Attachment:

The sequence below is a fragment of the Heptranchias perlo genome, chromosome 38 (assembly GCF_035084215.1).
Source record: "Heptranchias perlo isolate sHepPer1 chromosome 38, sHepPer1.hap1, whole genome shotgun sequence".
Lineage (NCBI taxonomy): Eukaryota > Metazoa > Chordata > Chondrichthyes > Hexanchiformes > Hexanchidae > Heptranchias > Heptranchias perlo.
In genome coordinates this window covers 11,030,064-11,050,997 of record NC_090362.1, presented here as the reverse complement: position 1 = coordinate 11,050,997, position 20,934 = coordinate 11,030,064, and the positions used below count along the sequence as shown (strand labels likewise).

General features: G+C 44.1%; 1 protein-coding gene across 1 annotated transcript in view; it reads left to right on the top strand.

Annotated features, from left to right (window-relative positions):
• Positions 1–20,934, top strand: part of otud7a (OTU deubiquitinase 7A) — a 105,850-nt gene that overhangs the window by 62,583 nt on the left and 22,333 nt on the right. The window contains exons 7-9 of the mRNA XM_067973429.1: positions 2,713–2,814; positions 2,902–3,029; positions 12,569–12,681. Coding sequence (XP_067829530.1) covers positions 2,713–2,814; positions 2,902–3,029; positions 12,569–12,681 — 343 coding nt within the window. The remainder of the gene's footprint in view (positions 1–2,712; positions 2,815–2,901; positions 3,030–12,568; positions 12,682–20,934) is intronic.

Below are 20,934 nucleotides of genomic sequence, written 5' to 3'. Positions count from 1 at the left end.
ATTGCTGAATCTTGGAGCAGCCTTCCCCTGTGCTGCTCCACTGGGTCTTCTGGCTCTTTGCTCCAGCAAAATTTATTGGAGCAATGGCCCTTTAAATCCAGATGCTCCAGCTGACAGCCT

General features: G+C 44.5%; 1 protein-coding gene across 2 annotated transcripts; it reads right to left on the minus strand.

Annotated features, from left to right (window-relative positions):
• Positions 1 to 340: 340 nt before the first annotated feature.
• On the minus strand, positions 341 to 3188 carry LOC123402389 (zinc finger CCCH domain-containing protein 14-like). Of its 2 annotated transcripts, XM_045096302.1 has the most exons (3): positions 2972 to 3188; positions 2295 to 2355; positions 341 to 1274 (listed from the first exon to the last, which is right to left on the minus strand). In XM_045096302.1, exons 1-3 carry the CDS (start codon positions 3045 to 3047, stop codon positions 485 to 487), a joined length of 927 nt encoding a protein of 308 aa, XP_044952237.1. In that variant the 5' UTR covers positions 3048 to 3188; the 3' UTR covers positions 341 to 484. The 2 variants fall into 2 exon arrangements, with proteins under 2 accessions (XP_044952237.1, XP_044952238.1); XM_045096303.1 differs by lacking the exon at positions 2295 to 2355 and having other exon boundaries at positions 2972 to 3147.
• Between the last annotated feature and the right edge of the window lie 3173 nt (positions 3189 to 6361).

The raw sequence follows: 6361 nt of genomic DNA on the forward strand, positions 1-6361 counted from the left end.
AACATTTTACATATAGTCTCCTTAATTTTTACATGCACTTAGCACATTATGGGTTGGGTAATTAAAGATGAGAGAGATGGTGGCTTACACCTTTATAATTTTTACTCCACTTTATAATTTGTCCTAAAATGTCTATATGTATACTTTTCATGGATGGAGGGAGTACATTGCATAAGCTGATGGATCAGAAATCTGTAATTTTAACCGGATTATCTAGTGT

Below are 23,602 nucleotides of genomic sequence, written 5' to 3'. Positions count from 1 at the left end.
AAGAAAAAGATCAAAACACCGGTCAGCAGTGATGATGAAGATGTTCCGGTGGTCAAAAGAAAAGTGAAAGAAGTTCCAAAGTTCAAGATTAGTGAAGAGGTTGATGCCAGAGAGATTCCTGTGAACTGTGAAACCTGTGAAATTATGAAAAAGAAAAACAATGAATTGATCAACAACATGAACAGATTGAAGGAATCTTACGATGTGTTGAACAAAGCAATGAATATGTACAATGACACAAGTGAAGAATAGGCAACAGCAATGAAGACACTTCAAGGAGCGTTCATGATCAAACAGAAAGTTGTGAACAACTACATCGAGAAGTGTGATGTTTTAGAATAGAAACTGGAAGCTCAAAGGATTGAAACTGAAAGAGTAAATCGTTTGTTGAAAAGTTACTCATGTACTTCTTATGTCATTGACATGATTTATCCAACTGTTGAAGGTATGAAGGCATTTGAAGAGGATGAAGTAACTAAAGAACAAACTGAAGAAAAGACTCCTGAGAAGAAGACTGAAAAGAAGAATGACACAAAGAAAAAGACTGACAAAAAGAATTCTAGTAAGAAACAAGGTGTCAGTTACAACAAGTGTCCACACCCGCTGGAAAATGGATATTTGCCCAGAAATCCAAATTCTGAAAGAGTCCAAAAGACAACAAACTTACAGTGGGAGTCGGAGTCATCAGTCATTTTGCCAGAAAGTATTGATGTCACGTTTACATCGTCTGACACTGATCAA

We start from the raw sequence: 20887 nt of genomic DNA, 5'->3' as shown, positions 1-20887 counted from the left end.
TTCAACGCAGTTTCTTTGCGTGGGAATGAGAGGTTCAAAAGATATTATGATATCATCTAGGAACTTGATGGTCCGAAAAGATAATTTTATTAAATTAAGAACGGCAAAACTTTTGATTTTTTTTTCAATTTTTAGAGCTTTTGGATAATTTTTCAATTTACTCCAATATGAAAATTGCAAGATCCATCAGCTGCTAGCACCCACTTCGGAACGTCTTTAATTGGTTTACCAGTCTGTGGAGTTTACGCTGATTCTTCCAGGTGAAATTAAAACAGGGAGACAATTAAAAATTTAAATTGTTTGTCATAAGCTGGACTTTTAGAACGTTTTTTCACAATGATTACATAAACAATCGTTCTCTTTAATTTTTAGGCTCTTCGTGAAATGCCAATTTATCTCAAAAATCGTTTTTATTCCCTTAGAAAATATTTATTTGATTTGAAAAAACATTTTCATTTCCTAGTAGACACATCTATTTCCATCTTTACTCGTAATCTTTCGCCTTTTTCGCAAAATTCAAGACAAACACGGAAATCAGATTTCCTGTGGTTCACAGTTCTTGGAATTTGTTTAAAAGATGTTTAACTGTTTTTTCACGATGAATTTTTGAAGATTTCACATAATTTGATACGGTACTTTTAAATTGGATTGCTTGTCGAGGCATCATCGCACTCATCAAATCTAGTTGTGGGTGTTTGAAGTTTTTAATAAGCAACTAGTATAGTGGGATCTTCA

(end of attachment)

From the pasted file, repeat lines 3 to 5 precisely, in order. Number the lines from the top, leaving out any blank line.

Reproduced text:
Lineage (NCBI taxonomy): Eukaryota > Metazoa > Chordata > Chondrichthyes > Hexanchiformes > Hexanchidae > Heptranchias > Heptranchias perlo.
In genome coordinates this window covers 11,030,064-11,050,997 of record NC_090362.1, presented here as the reverse complement: position 1 = coordinate 11,050,997, position 20,934 = coordinate 11,030,064, and the positions used below count along the sequence as shown (strand labels likewise).

General features: G+C 44.1%; 1 protein-coding gene across 1 annotated transcript in view; it reads left to right on the top strand.